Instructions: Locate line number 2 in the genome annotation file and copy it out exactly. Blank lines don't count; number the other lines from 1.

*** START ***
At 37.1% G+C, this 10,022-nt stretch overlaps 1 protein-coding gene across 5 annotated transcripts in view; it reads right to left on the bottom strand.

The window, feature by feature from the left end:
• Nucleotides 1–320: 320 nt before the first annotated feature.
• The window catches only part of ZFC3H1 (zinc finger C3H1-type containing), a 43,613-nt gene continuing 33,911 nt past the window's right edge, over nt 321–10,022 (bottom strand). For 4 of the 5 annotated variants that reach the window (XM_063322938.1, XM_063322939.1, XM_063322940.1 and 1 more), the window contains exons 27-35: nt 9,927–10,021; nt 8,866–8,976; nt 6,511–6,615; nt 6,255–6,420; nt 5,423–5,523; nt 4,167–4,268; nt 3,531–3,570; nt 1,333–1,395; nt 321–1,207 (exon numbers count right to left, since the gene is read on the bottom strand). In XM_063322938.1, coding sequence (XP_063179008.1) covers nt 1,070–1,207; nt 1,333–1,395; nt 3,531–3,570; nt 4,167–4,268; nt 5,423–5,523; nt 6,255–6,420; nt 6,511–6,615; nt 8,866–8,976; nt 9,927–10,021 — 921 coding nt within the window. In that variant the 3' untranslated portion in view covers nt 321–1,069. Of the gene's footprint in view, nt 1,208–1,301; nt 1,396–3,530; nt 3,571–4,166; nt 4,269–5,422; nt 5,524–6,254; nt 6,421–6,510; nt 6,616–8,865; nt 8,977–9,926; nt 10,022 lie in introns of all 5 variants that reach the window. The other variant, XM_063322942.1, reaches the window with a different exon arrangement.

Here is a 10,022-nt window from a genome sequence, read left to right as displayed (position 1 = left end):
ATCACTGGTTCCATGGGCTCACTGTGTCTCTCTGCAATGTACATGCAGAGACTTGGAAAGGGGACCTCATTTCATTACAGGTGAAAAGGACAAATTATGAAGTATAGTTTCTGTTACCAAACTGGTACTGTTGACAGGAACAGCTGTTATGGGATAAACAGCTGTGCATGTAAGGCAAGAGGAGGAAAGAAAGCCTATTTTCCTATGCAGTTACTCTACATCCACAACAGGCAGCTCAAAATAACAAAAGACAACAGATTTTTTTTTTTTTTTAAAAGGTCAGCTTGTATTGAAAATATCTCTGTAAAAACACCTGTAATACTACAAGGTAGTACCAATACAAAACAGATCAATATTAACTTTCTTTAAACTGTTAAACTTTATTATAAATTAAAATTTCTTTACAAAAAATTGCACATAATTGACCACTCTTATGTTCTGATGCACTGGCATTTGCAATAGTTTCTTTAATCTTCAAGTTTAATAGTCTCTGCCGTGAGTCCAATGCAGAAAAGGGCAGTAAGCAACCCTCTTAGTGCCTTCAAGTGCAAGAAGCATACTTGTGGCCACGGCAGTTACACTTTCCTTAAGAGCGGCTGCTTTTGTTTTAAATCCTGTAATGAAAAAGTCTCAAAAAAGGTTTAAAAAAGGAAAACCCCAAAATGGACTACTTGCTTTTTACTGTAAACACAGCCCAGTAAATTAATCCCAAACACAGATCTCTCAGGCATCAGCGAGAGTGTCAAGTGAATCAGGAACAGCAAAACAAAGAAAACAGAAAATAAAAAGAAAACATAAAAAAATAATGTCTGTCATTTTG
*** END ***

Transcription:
The window, feature by feature from the left end: